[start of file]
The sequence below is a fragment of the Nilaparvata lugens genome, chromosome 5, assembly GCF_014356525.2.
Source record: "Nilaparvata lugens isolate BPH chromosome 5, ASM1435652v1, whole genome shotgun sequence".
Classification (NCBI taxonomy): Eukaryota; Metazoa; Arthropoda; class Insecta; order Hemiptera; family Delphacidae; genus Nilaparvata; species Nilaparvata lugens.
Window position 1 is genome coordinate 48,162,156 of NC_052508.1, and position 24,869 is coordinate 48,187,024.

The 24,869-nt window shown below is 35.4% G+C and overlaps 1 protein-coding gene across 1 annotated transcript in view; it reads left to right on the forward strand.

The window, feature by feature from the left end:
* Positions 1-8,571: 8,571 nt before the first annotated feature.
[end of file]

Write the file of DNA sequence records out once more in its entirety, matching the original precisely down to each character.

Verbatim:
The sequence below is a fragment of the Nilaparvata lugens genome, chromosome 5, assembly GCF_014356525.2.
Source record: "Nilaparvata lugens isolate BPH chromosome 5, ASM1435652v1, whole genome shotgun sequence".
Classification (NCBI taxonomy): Eukaryota; Metazoa; Arthropoda; class Insecta; order Hemiptera; family Delphacidae; genus Nilaparvata; species Nilaparvata lugens.
Window position 1 is genome coordinate 48,162,156 of NC_052508.1, and position 24,869 is coordinate 48,187,024.

The 24,869-nt window shown below is 35.4% G+C and overlaps 1 protein-coding gene across 1 annotated transcript in view; it reads left to right on the forward strand.

The window, feature by feature from the left end:
* Positions 1-8,571: 8,571 nt before the first annotated feature.